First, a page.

Problems With Fondant

By Sabrina Holley-Williams

Fondant is a pliable sugar paste used to decorate cakes. You roll it to a smooth thin consistency and then drape it over a cake to cover it. Bakers also use it to mold shapes. You can purchase pre-made fondant, which contains sugar, glucose, vegetable oil, water, glycerine and corn starch, or you can make your own marshmallow fondant with marshmallows, water, confectioner's sugar, and shortening. While bakers use fondant because of its smooth professional appearance and ease to work with, it can at times pose problems.

Fondant makes a smooth surface on cakes.


Cracking can happen if you roll the fondant too thick or do not knead it enough. It can also crack if the fondant is too dry. Make sure to knead the fondant until it is smooth and tacky, and roll it to a quarter inch thickness so that it is not too heavy and doesn't weigh itself down. If your fondant is too dry, knead in some vegetable shortening. Fix cracks by smoothing in a circular motion or using a bit of shortening. Don't use water.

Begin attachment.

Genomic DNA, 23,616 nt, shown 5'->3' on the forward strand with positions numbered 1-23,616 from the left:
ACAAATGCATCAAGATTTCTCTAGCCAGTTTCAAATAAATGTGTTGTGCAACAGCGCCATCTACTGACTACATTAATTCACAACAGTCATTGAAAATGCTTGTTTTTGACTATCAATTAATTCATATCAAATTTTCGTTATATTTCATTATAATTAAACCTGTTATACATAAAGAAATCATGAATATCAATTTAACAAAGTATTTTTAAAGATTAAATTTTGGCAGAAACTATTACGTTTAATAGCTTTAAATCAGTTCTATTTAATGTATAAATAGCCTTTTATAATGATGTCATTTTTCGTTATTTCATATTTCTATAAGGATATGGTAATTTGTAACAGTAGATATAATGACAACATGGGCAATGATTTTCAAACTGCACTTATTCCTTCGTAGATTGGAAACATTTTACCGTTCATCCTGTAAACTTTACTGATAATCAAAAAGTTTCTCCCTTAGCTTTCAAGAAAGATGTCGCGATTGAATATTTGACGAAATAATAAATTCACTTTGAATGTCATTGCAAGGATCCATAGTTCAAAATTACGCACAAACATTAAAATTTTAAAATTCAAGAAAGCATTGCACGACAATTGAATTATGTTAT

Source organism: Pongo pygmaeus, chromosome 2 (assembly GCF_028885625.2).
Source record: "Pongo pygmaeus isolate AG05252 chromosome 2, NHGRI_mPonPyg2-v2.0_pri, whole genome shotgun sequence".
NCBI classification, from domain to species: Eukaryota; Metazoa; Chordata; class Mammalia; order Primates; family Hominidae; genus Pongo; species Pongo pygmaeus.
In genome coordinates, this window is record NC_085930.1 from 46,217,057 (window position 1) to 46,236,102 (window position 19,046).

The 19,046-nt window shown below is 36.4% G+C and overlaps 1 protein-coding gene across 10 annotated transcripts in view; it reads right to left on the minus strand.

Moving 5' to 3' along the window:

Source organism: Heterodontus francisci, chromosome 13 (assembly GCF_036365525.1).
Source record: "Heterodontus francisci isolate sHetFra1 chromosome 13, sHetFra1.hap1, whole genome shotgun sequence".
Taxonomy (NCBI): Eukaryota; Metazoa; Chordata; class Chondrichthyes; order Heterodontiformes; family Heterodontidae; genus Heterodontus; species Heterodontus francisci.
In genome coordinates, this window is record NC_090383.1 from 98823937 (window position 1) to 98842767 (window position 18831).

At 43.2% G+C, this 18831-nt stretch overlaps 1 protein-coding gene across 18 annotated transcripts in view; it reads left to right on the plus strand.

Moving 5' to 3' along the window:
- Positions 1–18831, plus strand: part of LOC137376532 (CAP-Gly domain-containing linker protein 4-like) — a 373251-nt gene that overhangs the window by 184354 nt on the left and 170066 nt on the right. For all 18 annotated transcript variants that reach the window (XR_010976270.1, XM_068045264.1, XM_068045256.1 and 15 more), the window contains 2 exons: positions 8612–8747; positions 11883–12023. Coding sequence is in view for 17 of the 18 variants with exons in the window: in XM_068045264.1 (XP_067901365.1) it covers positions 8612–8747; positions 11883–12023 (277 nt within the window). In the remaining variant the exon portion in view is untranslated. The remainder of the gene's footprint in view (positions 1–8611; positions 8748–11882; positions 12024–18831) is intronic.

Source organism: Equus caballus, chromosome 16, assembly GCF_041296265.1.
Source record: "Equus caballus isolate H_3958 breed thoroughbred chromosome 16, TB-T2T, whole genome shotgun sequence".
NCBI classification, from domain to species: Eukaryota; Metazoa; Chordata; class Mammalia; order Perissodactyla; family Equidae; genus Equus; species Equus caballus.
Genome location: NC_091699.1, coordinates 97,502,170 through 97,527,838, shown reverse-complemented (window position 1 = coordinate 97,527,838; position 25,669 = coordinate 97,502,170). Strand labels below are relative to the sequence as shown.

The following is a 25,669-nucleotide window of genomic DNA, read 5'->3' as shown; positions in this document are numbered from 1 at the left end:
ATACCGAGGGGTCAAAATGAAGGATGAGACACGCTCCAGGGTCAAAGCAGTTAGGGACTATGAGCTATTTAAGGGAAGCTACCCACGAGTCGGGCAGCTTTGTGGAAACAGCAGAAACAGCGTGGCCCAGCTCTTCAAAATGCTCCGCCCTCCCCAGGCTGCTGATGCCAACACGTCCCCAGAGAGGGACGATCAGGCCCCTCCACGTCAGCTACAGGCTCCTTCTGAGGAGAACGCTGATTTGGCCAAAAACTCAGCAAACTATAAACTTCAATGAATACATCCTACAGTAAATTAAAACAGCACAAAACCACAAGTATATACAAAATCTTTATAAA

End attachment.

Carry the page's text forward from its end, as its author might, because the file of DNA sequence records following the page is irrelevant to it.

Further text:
Air Bubbles

If you don't lay the fondant out carefully and smooth it well, you can end up with air bubbles. You can fix these by piercing them with a pin and then smoothing the fondant in a circular motion with a smoothing tool.

Too Sticky

Fondant can become sticky if it's too warm or if you've handled it too much. If your fondant is too sticky to work with or roll out, knead in some confectioner's sugar. Prevent it from sticking to your hands by coating them lightly with shortening or powdered sugar.


Don't store unused fondant in the fridge or freezer. The temperature difference between the fridge or freezer and room temperature will create condensation, which will dissolve the fondant. Store it in an airtight container in a cool, dry location.